"Meme-Spirited”: I. The VAPUS Model for Understanding the Prevalence and Potency of Ghost Narratives.

Hill, Sharon A, OKeeffe, Ciaran, Laythe, Brian, Dagnall, Neil, Drinkwater, Kenneth, Ventola, Annalisa and Houran, James (2018) "Meme-Spirited”: I. The VAPUS Model for Understanding the Prevalence and Potency of Ghost Narratives. Australian Journal of Parapsychology, 18 (2). pp. 117-152. ISSN 1445-2308

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Abstract

Abstract: A review of nearly 20 years of sociocultural research and trends on “ghostly episodes” (ghosts, haunted houses, and poltergeists) suggests that personal accounts, group investigations, and popular depictions of anomalous experiences function as active, meaningful, and potent cultural memes. These, in part, reflect interpersonal or group dynamics grounded in Durkheimian models, as well as Social Identity and Conflict theories. Expanding on and integrating these themes, this paper provides a general framework that explains the enduring popularity of ghost narratives in terms of their versatility, adaptability, participatory nature, universality, and scalability (VAPUS model). This perspective implies that ghostly episodes, as experiences and narratives, embody and exemplify the marketing concepts of “brand personality” and consumer engagement. Accordingly, social and cultural influences are discussed as important and inherent contextual variables that help to produce, promote, shape, and sustain these narratives.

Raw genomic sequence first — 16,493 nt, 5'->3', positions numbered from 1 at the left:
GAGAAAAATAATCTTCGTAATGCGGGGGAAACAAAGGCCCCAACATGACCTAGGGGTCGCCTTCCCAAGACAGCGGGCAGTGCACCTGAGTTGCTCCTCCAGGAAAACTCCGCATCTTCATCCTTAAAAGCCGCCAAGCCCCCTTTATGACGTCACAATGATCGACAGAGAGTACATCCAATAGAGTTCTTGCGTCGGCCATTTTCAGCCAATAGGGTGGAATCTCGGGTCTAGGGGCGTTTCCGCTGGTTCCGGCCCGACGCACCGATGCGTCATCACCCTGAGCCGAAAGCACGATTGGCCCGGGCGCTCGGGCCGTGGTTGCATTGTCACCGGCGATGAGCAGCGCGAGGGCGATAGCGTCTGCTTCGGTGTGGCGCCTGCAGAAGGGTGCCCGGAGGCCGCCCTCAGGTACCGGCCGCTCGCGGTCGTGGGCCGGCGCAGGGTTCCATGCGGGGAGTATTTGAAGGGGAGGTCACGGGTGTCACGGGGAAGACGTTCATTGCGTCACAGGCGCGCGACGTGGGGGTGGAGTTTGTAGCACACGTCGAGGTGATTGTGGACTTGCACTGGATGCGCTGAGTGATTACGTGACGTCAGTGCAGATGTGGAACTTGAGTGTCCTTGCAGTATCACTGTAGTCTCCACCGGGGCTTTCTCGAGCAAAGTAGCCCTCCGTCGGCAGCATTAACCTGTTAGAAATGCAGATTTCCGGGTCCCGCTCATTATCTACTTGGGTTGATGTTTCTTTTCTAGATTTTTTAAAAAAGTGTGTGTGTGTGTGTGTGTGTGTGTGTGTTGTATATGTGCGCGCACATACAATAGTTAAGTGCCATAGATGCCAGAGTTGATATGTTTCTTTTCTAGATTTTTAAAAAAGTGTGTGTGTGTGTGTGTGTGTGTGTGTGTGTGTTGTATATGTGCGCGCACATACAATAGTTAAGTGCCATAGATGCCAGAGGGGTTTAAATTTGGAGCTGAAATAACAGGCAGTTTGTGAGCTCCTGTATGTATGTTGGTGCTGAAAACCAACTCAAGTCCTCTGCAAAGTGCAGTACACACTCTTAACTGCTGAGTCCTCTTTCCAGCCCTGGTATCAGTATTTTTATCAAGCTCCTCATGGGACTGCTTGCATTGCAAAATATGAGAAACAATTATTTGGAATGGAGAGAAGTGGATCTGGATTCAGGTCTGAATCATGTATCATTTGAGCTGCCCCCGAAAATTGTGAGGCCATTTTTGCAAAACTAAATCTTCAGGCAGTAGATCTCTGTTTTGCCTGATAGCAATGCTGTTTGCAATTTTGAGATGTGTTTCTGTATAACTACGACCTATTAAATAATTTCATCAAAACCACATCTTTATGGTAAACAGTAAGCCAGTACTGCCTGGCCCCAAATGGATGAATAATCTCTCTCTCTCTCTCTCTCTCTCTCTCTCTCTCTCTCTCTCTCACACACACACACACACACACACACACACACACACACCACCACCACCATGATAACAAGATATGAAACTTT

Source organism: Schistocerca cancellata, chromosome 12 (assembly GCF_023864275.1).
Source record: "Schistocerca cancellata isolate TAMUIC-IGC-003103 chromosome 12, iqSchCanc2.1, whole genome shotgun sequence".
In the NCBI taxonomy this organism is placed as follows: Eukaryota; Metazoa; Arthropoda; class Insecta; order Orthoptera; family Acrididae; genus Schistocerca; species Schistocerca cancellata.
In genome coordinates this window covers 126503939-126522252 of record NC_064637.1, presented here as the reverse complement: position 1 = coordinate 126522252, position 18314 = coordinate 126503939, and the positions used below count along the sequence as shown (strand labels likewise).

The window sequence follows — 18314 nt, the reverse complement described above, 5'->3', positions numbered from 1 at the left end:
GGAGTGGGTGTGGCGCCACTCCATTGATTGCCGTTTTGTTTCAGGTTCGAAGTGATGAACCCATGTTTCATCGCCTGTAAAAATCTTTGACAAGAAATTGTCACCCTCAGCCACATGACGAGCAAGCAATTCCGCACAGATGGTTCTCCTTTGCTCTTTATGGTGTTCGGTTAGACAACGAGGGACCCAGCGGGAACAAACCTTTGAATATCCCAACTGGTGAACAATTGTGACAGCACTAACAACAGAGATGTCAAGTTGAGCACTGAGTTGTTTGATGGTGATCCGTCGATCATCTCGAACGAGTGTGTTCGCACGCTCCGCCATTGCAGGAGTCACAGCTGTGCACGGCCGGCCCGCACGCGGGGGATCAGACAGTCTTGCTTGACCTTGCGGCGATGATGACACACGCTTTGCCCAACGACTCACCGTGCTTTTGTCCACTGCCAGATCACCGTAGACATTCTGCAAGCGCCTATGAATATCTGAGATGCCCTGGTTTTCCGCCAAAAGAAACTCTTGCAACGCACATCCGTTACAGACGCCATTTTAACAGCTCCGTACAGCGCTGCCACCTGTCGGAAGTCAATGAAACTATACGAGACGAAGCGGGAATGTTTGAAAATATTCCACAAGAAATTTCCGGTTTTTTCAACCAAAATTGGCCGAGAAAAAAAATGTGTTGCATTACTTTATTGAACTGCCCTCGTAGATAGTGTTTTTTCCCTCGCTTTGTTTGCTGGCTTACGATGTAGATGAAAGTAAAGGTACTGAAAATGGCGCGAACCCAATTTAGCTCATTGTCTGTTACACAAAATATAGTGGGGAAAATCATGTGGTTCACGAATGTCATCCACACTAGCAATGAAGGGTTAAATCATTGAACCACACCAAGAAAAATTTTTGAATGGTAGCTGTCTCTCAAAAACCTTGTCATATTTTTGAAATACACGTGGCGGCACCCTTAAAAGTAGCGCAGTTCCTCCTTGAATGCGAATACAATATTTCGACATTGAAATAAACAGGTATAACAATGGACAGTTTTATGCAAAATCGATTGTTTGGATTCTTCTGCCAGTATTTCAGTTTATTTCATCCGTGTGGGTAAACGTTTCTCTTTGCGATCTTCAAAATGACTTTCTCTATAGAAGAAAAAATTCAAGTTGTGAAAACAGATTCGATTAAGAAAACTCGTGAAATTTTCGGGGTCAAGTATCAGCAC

Item Type: Article
Keywords: Branding, Engagement, Ghost, Haunt, Media, Meme, Popular Culture.
Depositing User: RED Unit Admin
Date Deposited: 20 Feb 2019 12:22
Last Modified: 18 Feb 2020 11:11
URI: http://bucks.repository.guildhe.ac.uk/id/eprint/17623

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